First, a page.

Born and raised in Little Harbour, Twillingate, Harry Pardy learned how to build boats from his uncle Harold. “First when I started it was all done by hand. Hand plane, hand saw, ax, drawing knife, spokeshave, hand drill and all that stuff. There was no electricity then.” Following in line with generations of boat builders, Harry built his first boat, a flat, in 1942.
Harry was born to Donald and Ida (nee Knight) on April 16, 1929. He’s spent his life in Little Harbour working as a fisherman, carpenter and boat builder. He married Irene in 1960 and together they had three children.
Although Harry never kept track of the numbers, he knows he’s built “quite a few” boats over the years including punts, speed boats and one longliner. When speed boats began to gain popularity in the 1950s, Harry built the first one in Little Harbour and outfitted her with a 7.5 horsepower Evinrude outboard engine.
Harry used fir, spruce and juniper for his boats, harvested in the fall from New World Island and Gander Bay. “I built some shorter and some longer,” he says about his speed boats, “but eighteen feet was an average length that I used to build and what I used for myself.”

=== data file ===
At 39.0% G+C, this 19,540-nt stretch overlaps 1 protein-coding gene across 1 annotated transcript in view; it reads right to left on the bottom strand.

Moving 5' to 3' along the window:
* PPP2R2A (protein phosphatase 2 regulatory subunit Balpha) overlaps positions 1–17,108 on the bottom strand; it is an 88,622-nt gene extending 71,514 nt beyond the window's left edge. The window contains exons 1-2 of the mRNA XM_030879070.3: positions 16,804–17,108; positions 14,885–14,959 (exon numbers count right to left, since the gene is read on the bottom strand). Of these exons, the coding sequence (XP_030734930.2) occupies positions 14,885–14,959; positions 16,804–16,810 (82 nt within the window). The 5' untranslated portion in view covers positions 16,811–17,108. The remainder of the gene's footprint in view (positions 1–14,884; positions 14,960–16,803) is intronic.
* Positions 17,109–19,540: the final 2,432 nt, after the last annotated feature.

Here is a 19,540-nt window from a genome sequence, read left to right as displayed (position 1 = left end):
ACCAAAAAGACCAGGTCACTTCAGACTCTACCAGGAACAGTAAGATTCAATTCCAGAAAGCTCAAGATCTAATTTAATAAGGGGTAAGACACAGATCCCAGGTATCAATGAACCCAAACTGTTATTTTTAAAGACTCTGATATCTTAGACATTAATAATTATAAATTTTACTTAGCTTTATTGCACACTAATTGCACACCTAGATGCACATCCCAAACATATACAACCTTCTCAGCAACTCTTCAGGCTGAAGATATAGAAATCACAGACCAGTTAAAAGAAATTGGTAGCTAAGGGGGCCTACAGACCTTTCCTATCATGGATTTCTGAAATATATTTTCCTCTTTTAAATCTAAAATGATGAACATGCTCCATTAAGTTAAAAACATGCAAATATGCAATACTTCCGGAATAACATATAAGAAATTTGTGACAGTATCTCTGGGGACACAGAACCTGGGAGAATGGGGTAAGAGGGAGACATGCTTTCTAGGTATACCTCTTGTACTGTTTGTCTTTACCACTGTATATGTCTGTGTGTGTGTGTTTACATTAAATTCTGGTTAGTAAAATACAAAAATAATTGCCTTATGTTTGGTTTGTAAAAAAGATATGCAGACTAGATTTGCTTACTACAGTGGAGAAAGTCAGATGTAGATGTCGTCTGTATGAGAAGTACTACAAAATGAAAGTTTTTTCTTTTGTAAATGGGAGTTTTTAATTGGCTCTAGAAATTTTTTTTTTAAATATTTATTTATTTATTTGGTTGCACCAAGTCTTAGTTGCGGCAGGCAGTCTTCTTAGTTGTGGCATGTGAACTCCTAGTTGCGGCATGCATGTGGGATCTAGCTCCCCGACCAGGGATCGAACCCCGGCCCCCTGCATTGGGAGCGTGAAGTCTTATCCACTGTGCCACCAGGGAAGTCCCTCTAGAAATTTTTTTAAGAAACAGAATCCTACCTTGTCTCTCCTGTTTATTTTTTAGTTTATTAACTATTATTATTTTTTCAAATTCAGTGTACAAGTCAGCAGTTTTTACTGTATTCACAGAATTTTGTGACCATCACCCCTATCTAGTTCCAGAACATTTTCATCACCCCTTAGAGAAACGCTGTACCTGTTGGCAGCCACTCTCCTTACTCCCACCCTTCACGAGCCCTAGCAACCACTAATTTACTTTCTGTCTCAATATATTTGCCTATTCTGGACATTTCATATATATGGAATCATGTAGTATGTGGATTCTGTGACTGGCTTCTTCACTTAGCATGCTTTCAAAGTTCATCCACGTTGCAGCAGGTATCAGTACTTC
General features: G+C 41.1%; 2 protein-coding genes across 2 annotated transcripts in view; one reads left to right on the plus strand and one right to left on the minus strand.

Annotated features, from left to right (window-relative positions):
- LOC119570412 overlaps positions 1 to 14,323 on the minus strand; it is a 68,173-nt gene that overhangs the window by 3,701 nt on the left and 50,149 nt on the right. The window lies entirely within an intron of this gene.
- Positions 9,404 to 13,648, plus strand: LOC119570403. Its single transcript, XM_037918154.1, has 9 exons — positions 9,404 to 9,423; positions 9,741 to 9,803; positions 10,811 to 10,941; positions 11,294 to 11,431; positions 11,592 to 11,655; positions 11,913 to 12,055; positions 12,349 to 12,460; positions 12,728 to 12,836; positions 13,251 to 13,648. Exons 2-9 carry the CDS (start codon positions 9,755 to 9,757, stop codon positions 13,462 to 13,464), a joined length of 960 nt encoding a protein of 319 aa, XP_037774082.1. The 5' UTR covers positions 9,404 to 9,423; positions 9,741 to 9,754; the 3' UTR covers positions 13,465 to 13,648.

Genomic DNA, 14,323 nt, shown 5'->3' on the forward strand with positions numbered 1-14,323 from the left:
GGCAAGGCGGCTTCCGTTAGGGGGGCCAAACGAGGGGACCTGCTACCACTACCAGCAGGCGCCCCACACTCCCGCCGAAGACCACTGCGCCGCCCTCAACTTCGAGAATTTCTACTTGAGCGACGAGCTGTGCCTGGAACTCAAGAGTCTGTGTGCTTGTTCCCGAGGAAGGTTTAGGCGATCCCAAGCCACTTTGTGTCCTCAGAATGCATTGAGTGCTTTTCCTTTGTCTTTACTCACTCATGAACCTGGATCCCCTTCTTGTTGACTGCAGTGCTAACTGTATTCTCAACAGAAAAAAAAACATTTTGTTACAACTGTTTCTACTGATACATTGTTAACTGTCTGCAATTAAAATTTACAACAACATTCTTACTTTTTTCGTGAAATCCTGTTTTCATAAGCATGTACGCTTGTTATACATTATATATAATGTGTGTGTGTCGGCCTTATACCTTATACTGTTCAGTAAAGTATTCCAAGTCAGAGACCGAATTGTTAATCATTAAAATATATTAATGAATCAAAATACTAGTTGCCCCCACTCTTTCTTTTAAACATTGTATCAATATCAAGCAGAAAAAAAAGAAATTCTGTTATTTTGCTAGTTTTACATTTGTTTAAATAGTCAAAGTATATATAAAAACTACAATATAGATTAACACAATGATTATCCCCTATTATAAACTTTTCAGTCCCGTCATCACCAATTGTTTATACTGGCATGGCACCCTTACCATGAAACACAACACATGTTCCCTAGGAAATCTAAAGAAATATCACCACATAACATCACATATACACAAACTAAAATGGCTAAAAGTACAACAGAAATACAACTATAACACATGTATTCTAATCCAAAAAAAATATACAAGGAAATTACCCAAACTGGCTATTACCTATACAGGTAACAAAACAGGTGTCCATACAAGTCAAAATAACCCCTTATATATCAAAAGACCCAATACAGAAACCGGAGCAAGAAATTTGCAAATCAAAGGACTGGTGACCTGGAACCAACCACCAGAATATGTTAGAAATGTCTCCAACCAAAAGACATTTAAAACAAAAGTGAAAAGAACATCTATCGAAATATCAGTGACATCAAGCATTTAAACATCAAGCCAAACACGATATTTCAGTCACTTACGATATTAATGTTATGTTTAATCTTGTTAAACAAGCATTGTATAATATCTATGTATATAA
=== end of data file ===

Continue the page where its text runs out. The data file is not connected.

As a fisherman, Harry fished for everything. “In the deep water, there was cod, turbot, grey sole, flounder and that stuff. Around the shore I fished for salmon, cod, mackerel, herring, lobster, lump, whatever you could get like that,” he said.
After retiring, Harry started building model boats in his basement. With a keen eye for detail, Harry expertly constructs miniature versions of full size boats and including toll pins, oars and piggins. Just like his full size boats, he paints them white with green trim. “I started building them in the night time, in the winter time. I don’t do it much summer time. I does a little bit somedays when it’s not fit to get outdoors, but when it’s a good day I got to be outside doing something in the garden or something or other.”
Harry’s models can be seen on display at the Wooden Boat Museum in Winterton.